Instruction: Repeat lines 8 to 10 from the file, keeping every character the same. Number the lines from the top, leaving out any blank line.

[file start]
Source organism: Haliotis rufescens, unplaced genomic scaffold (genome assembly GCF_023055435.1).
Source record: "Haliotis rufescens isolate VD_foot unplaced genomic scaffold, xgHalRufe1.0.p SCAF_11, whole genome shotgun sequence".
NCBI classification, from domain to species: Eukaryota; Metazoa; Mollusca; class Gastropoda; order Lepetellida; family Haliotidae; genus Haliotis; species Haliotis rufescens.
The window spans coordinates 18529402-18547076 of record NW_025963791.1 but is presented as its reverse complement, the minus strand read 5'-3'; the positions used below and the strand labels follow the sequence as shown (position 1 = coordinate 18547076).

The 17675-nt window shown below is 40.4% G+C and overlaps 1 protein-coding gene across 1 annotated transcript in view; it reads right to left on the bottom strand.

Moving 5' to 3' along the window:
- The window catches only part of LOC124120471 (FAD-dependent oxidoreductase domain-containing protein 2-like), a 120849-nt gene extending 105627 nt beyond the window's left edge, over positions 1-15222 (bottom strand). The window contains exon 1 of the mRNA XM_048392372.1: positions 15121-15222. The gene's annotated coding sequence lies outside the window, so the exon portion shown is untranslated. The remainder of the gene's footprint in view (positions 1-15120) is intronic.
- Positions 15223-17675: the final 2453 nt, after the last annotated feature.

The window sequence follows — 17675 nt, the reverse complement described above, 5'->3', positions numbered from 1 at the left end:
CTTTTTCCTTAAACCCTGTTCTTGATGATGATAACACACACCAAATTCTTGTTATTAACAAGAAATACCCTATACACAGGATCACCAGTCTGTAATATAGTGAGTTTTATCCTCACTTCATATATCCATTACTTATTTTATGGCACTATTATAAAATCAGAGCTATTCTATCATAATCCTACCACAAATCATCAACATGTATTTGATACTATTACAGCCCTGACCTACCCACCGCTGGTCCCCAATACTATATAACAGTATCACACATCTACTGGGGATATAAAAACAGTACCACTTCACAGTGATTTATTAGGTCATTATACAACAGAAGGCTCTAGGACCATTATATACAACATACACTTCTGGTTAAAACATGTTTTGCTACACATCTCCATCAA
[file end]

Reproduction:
- Positions 15223-17675: the final 2453 nt, after the last annotated feature.

The window sequence follows — 17675 nt, the reverse complement described above, 5'->3', positions numbered from 1 at the left end:
CTTTTTCCTTAAACCCTGTTCTTGATGATGATAACACACACCAAATTCTTGTTATTAACAAGAAATACCCTATACACAGGATCACCAGTCTGTAATATAGTGAGTTTTATCCTCACTTCATATATCCATTACTTATTTTATGGCACTATTATAAAATCAGAGCTATTCTATCATAATCCTACCACAAATCATCAACATGTATTTGATACTATTACAGCCCTGACCTACCCACCGCTGGTCCCCAATACTATATAACAGTATCACACATCTACTGGGGATATAAAAACAGTACCACTTCACAGTGATTTATTAGGTCATTATACAACAGAAGGCTCTAGGACCATTATATACAACATACACTTCTGGTTAAAACATGTTTTGCTACACATCTCCATCAA